An arrest is essentially a seizure of the person and so also implicates the Fourth Amendment. An officer must have probable cause to make an arrest. Probable cause requires more than a mere suspicion but less than absolute certainty that a crime has been or is being committed. The standard is intended to be practical and nontechnical and as a result, is “a fluid concept—turning on the assessment of probabilities in particular factual contexts—not readily, or even usefully reduced to a neat set of legal rules.” It is well-established that mere proximity to criminal activity does not establish probable cause to arrest, so a law-abiding journalist should not be arrested for covering a protest or demonstration even if that demonstration becomes unruly or violent.

When an officer makes a lawful arrest, the arrest impacts what qualifies as a reasonable search and seizure under the Fourth Amendment. It is considered reasonable for an officer to search an individual for weapons and evidence when making an arrest, even if the officer has no any actual objective concern for safety or evidence preservation. This means that an officer with probable cause to arrest a journalist (for, e.g., disobeying a lawful order of dispersal, violating a curfew, trespassing, or participating in other unlawful conduct) may have legal justification to search through the belongings of the journalist. However, a search or seizure incident to arrest is limited to the area within the immediate control or vicinity of the arrestee—i.e., anything which would be easily reachable as a potential weapon (such as, arguably, a large piece of camera equipment) or easily destroyed evidence (such as camera film or memory cards). 

Often during protests, officers choose to issue citations as opposed to making arrests. The law is unsettled as to whether officers may conduct searches incident to the issuance of these citations. Some courts, including the federal courts in New York, have held that a law enforcement officer need not intend to make an arrest in order to conduct a search incident to arrest, so long as the officer has probable cause to make an arrest and conducts the search prior to giving a citation. Federal courts in the western states, including California, Oregon, and Washington, have taken a different approach. There, search incident to arrest is only permissible when an arrest is actually made. Thus, if an officer seeks to conduct a search of a journalist, the journalist may want to ask whether they are being arrested, as this may affect what rights the journalist has to refuse the search. On the other hand, this may escalate the encounter and cause the officer to place the journalist under arrest when perhaps this was not the officer’s intention.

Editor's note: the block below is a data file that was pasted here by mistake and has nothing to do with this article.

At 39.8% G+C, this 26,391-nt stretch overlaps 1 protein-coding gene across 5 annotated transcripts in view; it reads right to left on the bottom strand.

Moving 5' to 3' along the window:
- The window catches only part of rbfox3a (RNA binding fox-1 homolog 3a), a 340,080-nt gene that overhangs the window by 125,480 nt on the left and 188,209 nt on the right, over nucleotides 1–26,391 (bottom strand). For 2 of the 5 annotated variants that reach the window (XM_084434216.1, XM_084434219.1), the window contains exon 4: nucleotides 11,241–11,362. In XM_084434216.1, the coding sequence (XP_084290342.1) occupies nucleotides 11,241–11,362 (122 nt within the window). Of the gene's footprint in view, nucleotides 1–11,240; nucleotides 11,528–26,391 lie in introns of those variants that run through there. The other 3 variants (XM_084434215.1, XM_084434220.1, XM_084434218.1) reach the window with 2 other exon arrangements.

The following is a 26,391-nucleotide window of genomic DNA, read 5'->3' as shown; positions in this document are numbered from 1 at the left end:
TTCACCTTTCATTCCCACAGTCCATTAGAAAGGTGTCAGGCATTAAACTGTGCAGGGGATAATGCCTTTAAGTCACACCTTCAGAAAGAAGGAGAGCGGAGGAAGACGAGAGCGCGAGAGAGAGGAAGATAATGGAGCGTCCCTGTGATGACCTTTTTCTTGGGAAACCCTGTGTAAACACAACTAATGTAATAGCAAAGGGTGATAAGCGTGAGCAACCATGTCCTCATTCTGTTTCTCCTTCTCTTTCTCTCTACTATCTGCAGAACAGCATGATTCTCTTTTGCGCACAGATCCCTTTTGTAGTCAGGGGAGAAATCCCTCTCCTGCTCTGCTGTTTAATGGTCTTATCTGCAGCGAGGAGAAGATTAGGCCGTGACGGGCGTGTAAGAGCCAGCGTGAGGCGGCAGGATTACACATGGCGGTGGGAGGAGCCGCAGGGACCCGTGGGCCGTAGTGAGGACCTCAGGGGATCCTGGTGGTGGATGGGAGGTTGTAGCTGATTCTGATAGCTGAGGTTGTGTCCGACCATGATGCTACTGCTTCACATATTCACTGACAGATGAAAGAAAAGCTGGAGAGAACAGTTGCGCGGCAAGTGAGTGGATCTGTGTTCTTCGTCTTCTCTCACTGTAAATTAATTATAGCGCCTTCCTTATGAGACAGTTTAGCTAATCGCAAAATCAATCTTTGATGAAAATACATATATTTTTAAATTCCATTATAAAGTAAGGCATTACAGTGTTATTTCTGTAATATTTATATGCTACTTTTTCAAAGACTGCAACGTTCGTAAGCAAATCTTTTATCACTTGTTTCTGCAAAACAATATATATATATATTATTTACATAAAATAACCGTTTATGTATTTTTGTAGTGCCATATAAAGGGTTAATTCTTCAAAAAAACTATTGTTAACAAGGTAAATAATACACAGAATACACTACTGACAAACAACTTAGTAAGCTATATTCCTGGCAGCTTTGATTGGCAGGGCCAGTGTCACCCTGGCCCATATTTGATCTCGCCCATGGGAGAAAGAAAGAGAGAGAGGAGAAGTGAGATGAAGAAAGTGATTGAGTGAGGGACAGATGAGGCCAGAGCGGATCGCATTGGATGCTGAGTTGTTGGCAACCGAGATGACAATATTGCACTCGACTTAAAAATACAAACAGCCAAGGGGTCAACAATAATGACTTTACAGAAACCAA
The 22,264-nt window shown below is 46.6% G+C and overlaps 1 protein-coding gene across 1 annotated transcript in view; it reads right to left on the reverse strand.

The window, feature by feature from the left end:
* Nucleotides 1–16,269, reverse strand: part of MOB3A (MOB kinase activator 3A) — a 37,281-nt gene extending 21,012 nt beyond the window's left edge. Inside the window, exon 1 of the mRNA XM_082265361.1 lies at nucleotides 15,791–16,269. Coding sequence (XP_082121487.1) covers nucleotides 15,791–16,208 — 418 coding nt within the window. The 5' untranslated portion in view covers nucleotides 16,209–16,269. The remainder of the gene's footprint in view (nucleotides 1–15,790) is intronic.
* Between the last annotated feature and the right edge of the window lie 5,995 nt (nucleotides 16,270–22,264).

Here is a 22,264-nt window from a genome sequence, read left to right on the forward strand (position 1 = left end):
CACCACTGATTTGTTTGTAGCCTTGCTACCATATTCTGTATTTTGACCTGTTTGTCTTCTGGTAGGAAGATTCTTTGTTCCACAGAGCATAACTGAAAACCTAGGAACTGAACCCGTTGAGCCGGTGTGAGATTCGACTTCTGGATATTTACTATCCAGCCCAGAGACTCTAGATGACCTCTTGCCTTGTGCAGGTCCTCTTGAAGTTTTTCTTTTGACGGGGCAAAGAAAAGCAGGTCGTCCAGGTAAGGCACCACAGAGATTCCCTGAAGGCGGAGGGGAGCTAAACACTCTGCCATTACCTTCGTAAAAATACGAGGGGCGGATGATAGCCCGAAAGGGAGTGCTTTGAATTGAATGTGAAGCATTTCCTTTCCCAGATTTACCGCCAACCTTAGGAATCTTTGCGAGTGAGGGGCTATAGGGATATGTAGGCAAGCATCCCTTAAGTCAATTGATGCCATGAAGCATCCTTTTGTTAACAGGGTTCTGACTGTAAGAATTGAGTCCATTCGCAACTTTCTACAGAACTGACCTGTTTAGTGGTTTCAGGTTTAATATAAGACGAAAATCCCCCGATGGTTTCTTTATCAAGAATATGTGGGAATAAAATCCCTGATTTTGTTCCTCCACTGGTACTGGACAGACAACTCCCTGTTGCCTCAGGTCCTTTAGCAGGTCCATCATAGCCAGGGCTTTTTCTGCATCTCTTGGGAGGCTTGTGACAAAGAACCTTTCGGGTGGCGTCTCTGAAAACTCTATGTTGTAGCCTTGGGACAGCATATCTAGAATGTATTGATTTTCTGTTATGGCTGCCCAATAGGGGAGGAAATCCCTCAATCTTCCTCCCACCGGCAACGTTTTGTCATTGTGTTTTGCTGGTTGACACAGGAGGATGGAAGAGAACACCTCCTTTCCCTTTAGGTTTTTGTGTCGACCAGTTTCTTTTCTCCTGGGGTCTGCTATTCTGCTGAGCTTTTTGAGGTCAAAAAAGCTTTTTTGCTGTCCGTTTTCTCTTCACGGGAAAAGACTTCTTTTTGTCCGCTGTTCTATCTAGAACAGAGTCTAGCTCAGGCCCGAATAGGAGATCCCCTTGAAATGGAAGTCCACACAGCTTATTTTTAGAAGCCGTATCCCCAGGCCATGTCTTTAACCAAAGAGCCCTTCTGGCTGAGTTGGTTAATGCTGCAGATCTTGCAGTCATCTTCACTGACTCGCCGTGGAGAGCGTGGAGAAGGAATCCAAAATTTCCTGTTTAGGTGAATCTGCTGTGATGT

Importantly, a search incident to arrest likely does not extend to a search of the contents of mobile phones or cameras. The Supreme Court has held that a search of digital data on a cell phone does not implicate the risk of harm to an officer or evidence preservation, and is therefore outside the scope of a lawful search incident to arrest. This holding would likely apply to digital cameras as well, as cameras contain data similar to that stored on cell phones. Seizure of these items likely is permissible, though.

This guide was prepared for the Committee to Protect Journalists by TrustLaw, the Thomson Reuters Foundation’s global pro bono legal program.

Thomson Reuters Foundation is the corporate foundation of Thomson Reuters, the global news and information services company. We work to advance media freedom, raise awareness of human rights issues, and foster more inclusive economies. Through news, media development, free legal assistance and convening initiatives, the Foundation combines its unique services to drive systemic change. TrustLaw is the Thomson Reuters Foundation’s global pro bono legal programme, connecting the best law firms and corporate legal teams around the world with high-impact NGOs and social enterprises working to create social and environmental change. We produce ground-breaking legal research and offer innovative training courses worldwide.